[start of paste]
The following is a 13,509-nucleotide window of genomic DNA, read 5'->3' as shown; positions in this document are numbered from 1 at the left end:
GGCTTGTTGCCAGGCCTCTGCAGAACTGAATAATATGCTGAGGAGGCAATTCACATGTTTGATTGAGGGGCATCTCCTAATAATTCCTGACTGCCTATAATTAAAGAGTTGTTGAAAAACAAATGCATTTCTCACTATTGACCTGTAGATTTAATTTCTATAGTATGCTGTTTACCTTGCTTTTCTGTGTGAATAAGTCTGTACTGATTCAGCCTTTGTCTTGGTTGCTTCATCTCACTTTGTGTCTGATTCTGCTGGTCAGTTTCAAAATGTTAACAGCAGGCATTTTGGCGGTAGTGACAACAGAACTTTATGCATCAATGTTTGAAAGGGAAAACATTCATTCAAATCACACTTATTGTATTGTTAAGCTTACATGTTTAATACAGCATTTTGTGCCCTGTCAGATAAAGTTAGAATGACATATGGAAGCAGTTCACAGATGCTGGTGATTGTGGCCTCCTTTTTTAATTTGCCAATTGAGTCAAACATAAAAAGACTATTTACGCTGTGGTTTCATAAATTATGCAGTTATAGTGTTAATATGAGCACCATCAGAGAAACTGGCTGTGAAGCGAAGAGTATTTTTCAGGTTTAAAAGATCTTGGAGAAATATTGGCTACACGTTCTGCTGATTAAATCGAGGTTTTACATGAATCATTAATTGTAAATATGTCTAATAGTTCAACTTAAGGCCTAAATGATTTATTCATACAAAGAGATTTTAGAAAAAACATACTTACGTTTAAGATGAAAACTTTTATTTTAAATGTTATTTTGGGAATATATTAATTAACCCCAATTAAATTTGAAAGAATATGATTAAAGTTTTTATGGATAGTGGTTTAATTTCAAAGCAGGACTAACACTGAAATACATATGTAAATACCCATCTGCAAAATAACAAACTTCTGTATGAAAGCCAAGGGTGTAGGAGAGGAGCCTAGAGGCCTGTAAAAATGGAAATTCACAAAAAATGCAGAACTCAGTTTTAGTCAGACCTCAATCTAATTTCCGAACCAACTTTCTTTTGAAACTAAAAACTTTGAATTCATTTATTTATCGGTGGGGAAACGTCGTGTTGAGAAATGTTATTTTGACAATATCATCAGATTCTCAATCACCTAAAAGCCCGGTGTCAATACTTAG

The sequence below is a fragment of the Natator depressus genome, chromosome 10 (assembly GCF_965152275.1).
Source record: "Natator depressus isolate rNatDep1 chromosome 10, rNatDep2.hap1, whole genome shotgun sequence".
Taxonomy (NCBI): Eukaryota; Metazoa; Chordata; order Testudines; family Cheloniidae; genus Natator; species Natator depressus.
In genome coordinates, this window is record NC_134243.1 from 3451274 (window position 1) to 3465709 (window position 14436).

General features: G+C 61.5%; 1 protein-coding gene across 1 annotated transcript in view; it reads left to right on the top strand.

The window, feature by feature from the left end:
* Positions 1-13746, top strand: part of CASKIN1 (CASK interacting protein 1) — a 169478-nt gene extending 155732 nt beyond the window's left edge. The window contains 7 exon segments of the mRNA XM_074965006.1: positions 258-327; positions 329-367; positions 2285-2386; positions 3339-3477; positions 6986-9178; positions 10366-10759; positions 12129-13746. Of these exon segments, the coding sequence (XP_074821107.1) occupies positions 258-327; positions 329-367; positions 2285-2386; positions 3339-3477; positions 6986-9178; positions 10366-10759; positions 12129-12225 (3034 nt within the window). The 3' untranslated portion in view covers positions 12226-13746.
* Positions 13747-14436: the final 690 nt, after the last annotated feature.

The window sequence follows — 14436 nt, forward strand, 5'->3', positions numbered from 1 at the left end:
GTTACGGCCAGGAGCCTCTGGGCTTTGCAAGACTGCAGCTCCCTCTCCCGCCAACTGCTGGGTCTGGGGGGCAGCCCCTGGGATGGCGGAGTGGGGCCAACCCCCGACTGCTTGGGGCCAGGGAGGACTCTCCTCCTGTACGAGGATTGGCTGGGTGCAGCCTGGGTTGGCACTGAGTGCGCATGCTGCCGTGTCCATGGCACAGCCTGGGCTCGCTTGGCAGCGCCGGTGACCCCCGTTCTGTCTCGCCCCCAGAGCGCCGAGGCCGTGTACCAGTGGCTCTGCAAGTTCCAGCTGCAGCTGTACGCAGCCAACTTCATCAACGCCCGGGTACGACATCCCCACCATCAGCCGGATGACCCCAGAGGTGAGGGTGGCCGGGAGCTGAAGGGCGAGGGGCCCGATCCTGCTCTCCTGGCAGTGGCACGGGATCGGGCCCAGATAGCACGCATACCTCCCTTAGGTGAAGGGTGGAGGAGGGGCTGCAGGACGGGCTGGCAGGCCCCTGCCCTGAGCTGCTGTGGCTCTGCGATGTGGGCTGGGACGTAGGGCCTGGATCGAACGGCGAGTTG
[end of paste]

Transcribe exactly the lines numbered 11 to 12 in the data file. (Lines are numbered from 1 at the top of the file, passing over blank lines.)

The window sequence follows — 14436 nt, forward strand, 5'->3', positions numbered from 1 at the left end:
GTTACGGCCAGGAGCCTCTGGGCTTTGCAAGACTGCAGCTCCCTCTCCCGCCAACTGCTGGGTCTGGGGGGCAGCCCCTGGGATGGCGGAGTGGGGCCAACCCCCGACTGCTTGGGGCCAGGGAGGACTCTCCTCCTGTACGAGGATTGGCTGGGTGCAGCCTGGGTTGGCACTGAGTGCGCATGCTGCCGTGTCCATGGCACAGCCTGGGCTCGCTTGGCAGCGCCGGTGACCCCCGTTCTGTCTCGCCCCCAGAGCGCCGAGGCCGTGTACCAGTGGCTCTGCAAGTTCCAGCTGCAGCTGTACGCAGCCAACTTCATCAACGCCCGGGTACGACATCCCCACCATCAGCCGGATGACCCCAGAGGTGAGGGTGGCCGGGAGCTGAAGGGCGAGGGGCCCGATCCTGCTCTCCTGGCAGTGGCACGGGATCGGGCCCAGATAGCACGCATACCTCCCTTAGGTGAAGGGTGGAGGAGGGGCTGCAGGACGGGCTGGCAGGCCCCTGCCCTGAGCTGCTGTGGCTCTGCGATGTGGGCTGGGACGTAGGGCCTGGATCGAACGGCGAGTTG